Born in 1962 in Taitung, on the southeastern tip of Taiwan, Chen Hsin-min moved up north upon graduating junior high school to become a wood carving apprentice. In Taipei, Chen came under the apprenticeship of the sculptor Hsiao Yi (1956 – 2006), who taught him traditional carving of the Buddhist tradition. During this time, Hsiao Yi had already developed a Modern style, but accepted commissions of traditional themes to sustain a living. Under Hsiao’s tutelage, Chen Hsin-min, in addition to traditional wood carvings, also began to experiment with a Modern and personal style.
Chen Hsin-min formally apprenticed under Hsiao Yi for five years, before serving in the mandatory military service, and have maintained a close relationship ever since. Introduced by Hsiao Yi, Chen Hsin-min came under the tutelage of Hsiao Chang-cheng (Hsiao Jon-jen), who had then returned to Taiwan from studying aboard in Paris. Under the guidance of the sculptor Ju Ming (Zhu Ming), Hsiao Chang-cheng worked as the art director of the Chin Bao Shan Group, with Chen Hsin-min as his assistant. Responsible for the stone carving and wood carving of the sculpture park, Chen Hsin-min moved to coastal town of jinshan, north of Taipei, to work full time for the park, and became friends with many Modern artists, including Ju Ming, Wang Pai Lu, Yu Peng, Cheng Tsai-tung (Zheng Zaidong), and Kan Tan. Along with Hsiao Chang-cheng and former teacher Hsiao-yi, the group of artists, all based throughout the northern Taipei area, which is geographically shaped by two rivers, became loosely known as the Two Rivers Group.
In 1993 Chen Hsin-min participated in the third Two Rivers Group Exhibition in Taipei. Of the five wood carvings of semi-abstract animals, such as owls and chickens, four were sold. Encouraged by the great reception the exhibition, Chen Hsin-min began focusing in his Modern style, and began regularly participating in the Two Rivers Group exhibitions in galleries throughout Taiwan, including the 2005 exhibition at Lin and Geng Gallery in Taipei.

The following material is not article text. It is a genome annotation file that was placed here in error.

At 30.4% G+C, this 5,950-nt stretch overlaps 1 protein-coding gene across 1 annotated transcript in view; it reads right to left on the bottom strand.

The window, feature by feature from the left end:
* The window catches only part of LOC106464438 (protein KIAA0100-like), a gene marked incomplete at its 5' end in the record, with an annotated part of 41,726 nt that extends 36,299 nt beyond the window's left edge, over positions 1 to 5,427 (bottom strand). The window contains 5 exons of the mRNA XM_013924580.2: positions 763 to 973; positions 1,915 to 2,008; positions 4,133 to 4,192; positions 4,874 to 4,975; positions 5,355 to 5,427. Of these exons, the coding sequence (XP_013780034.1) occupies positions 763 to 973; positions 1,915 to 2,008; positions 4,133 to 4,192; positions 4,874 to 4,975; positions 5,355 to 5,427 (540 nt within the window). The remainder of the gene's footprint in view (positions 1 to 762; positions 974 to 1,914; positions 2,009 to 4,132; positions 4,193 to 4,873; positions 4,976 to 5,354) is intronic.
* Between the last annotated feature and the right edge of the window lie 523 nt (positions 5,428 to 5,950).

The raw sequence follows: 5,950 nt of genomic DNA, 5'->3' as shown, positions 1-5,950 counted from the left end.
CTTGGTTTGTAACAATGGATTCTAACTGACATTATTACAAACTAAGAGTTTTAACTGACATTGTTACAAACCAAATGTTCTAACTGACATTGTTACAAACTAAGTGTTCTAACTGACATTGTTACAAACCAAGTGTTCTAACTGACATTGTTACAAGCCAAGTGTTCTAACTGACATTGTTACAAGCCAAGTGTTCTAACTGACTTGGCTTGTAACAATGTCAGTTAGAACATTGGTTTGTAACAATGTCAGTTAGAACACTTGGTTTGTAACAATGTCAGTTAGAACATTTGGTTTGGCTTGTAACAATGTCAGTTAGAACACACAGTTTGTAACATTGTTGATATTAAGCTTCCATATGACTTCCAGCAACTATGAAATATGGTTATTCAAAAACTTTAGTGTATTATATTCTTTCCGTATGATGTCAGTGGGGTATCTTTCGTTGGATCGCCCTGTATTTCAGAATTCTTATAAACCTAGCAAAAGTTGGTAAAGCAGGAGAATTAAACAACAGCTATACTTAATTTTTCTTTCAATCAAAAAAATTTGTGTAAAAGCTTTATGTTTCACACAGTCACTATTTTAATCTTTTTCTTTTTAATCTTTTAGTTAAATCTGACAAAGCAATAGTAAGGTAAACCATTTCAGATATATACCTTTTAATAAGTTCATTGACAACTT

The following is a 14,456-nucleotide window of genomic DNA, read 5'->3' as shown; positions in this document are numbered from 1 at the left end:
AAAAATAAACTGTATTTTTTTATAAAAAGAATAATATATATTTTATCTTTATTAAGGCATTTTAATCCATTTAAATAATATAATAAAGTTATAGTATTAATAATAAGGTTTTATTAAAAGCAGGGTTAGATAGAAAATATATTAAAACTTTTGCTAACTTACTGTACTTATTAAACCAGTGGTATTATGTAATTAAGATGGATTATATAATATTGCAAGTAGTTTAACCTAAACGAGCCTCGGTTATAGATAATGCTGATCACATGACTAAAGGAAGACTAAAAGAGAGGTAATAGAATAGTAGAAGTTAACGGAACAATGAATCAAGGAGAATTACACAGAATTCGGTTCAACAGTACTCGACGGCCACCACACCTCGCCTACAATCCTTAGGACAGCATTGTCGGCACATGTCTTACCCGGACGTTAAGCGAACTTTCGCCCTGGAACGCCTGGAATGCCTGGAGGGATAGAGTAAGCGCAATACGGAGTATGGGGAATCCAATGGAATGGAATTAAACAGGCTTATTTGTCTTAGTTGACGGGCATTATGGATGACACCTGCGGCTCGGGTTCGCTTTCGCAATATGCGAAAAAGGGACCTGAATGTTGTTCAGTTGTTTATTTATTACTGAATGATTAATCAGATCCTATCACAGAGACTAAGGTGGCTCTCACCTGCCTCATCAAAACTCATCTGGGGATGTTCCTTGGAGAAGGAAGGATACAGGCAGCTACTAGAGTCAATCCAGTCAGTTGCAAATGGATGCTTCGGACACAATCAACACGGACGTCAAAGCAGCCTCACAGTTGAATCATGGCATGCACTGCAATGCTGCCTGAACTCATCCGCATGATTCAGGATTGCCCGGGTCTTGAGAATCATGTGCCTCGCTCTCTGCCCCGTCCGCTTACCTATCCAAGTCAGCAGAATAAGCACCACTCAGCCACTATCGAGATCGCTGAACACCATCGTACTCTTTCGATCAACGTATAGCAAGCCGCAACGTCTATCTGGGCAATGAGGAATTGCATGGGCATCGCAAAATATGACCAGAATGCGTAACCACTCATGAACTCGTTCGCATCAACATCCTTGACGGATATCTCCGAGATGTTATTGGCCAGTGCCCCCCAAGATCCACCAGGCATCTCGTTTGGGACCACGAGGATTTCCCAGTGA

Chen Hsin-min’s creativity comes from a childhood spent in nature, spending a great deal of time in the forest and encountering wild animals, especially owls. The unique appearance of the owl captured his imagination. In his art, either working with stone or wood, Chen allows the material to speak for itself as much as possible. Following each incision, he allows his blade to follow the nature veins of the material, and often the overall shape of the sculpture is dictated by the material’s natural shape. For certain pieces, the face of the animal is kept bare, allowing the natural grains of the wood to shine through, while in others, gold leaf or gold paint is applied to create an unique look. As for the bird’s body, Chen carves the wood with corse and blunt cuts, creating a texture reminiscent of feathers. Chen calls this carving technique the kitchen knife. The inspiration behind the series Rock, Life, Tree comes from sharpening his blades on a whetstone, during which he observed the waves pattern let on the whetstone, like the rings on a tree. The series was then named by Richard MC Chang as Rock, Life, Tree.
Early in his career, Chen Hsin-min worked primarily with driftwood, sourced directly from the ocean. Later Chen worked with repurposed camphor or cypress from dismantled buildings, especially the beams and pillars of temples. Similarly, his stones are gathered from riverbanks or shorelines. Chen’s creativity comes from nature, his source of materials comes from nature, and his art is a product of nature.